Surfacing

Microsoft are clearly very proud of the Surface Hub 2, which looks all shiny and ready to suck up every byte of bandwidth that your network connection can offer to power all those pixels it wants to deliver.

No question about it, it’s a handsome beast of a device. I work in an office where we’ve just switched to Windows 10 earlier this year and we’re in the process of encouraging everyone to make as much use as possible of all the collaborative technologies that we now have access to1 and I can just imagine our managers drooling over one day deploying this sort of technology. I can’t help but note that Microsoft are refusing to quote a price just yet, but it’s amazing what you can justify spending money on when you’re kitting out new offices so give it time and I’m sure a Surface Hub will pop up somewhere near you.2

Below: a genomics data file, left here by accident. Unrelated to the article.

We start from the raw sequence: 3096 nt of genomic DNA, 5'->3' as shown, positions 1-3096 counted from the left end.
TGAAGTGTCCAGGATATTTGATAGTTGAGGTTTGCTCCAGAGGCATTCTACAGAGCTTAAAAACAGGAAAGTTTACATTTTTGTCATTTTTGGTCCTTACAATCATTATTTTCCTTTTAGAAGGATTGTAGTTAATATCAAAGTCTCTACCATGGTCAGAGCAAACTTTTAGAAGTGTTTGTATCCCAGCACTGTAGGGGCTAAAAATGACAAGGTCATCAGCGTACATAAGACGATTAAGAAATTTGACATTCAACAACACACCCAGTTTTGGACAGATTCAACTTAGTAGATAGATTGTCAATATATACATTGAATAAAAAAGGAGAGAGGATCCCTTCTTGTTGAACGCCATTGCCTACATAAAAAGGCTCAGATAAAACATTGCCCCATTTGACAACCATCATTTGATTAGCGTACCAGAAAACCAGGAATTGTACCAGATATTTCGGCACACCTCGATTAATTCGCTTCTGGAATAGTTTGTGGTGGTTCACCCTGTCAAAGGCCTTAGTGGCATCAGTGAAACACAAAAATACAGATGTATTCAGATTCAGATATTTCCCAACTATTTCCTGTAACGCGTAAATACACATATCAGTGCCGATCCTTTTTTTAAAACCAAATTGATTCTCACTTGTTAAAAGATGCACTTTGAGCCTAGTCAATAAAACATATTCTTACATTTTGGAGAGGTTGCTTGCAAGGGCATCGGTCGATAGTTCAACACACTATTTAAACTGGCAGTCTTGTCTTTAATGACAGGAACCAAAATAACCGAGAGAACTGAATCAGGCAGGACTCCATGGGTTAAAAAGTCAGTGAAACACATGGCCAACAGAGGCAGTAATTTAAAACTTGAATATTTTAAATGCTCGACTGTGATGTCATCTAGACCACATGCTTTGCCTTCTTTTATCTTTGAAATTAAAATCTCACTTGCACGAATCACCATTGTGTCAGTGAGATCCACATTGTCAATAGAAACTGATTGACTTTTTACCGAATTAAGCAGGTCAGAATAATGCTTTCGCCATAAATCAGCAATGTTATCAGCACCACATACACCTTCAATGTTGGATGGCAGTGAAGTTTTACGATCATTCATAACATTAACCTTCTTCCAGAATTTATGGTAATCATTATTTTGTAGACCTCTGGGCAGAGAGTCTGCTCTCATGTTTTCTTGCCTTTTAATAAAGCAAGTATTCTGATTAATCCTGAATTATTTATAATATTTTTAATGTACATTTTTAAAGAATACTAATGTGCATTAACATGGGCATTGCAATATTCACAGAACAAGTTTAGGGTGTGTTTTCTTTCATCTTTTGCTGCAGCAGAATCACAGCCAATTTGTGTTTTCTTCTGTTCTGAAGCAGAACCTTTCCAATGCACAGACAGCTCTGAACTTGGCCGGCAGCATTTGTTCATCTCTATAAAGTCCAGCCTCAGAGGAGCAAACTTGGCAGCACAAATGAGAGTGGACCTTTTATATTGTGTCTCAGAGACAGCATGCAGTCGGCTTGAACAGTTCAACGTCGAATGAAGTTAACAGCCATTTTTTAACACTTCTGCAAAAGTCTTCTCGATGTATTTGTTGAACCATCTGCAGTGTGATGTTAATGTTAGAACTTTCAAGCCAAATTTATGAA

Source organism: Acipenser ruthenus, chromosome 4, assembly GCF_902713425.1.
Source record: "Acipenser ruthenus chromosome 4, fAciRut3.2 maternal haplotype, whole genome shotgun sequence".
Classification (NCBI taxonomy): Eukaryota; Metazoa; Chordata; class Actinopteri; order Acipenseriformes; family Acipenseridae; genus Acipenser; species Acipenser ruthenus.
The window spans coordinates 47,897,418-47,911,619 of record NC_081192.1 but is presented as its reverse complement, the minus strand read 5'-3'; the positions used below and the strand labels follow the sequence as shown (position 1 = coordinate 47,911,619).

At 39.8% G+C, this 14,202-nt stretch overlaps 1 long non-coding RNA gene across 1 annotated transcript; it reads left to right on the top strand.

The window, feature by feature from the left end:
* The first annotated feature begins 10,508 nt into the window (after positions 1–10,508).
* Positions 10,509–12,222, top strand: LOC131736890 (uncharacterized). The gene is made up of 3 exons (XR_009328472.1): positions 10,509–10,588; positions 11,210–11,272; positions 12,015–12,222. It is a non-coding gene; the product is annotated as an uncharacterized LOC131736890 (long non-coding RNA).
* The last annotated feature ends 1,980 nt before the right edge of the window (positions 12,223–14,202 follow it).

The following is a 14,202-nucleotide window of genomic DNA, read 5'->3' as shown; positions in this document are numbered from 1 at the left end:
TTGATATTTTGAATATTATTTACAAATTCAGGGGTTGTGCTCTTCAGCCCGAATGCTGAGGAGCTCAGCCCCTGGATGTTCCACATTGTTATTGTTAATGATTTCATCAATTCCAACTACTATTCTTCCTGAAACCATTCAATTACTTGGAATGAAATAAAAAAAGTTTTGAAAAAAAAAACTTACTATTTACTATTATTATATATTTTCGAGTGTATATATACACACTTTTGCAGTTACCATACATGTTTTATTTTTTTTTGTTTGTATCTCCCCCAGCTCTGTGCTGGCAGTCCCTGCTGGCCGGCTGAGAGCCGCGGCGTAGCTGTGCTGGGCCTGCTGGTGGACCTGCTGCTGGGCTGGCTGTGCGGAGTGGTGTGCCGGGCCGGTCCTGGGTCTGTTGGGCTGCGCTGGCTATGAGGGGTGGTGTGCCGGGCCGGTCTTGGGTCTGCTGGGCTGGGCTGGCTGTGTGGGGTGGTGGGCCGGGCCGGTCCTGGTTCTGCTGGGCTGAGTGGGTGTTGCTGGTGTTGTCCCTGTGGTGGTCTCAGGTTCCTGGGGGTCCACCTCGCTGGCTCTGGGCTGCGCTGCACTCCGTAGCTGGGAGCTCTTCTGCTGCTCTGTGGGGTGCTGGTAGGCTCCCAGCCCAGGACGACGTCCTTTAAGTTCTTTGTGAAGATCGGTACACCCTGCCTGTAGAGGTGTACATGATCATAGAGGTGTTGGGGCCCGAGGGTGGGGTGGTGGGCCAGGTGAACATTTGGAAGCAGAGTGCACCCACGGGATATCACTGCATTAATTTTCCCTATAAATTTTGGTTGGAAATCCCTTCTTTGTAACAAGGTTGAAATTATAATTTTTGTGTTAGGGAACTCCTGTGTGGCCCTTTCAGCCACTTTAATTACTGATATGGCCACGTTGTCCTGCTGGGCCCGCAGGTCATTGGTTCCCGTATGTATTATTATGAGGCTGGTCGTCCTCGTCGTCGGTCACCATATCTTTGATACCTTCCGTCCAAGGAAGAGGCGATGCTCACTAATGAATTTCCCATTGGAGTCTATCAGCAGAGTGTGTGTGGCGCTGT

[Via Future Drama]

  1. Not least because we don’t want to spend money on sending staff to our London-based head office by train if staff can just use Teams and Skype and OneNote and Office 365 to work together from the comfort of our own desks
  2. In the sense of, somewhere in the same network as your machine. You might be participating via a dinky little Lenovo laptop using the built-in webcam rather that swivelling your Surface Hub into portrait mode as you make your killer point on this next agenda item, but you’ll find yourself squeezed into a window somewhere on that 50.5″ screen somewhere, alongside all the other plebs.